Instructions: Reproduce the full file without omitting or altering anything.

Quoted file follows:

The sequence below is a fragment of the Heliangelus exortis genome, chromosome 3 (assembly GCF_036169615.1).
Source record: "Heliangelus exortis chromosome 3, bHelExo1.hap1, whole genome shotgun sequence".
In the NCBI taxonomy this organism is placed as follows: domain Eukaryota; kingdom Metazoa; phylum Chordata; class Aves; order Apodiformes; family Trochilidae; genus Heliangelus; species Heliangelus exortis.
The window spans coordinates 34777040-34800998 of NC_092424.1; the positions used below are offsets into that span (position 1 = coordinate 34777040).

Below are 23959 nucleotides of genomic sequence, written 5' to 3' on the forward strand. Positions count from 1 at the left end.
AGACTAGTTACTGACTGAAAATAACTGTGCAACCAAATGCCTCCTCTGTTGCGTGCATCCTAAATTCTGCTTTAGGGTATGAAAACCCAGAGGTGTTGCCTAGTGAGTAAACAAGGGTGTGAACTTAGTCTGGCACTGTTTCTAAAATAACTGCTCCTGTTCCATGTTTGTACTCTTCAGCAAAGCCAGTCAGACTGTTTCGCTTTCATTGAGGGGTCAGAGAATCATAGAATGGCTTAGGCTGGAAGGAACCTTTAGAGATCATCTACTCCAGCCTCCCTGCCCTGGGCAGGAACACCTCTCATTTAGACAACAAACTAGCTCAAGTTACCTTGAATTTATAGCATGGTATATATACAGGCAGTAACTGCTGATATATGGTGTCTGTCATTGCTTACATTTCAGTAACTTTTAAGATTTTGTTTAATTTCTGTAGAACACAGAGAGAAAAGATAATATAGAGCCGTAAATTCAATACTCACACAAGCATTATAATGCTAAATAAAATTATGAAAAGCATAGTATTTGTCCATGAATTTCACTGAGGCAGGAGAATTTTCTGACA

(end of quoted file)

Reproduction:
The sequence below is a fragment of the Heliangelus exortis genome, chromosome 3 (assembly GCF_036169615.1).
Source record: "Heliangelus exortis chromosome 3, bHelExo1.hap1, whole genome shotgun sequence".
In the NCBI taxonomy this organism is placed as follows: domain Eukaryota; kingdom Metazoa; phylum Chordata; class Aves; order Apodiformes; family Trochilidae; genus Heliangelus; species Heliangelus exortis.
The window spans coordinates 34777040-34800998 of NC_092424.1; the positions used below are offsets into that span (position 1 = coordinate 34777040).

Below are 23959 nucleotides of genomic sequence, written 5' to 3' on the forward strand. Positions count from 1 at the left end.
AGACTAGTTACTGACTGAAAATAACTGTGCAACCAAATGCCTCCTCTGTTGCGTGCATCCTAAATTCTGCTTTAGGGTATGAAAACCCAGAGGTGTTGCCTAGTGAGTAAACAAGGGTGTGAACTTAGTCTGGCACTGTTTCTAAAATAACTGCTCCTGTTCCATGTTTGTACTCTTCAGCAAAGCCAGTCAGACTGTTTCGCTTTCATTGAGGGGTCAGAGAATCATAGAATGGCTTAGGCTGGAAGGAACCTTTAGAGATCATCTACTCCAGCCTCCCTGCCCTGGGCAGGAACACCTCTCATTTAGACAACAAACTAGCTCAAGTTACCTTGAATTTATAGCATGGTATATATACAGGCAGTAACTGCTGATATATGGTGTCTGTCATTGCTTACATTTCAGTAACTTTTAAGATTTTGTTTAATTTCTGTAGAACACAGAGAGAAAAGATAATATAGAGCCGTAAATTCAATACTCACACAAGCATTATAATGCTAAATAAAATTATGAAAAGCATAGTATTTGTCCATGAATTTCACTGAGGCAGGAGAATTTTCTGACA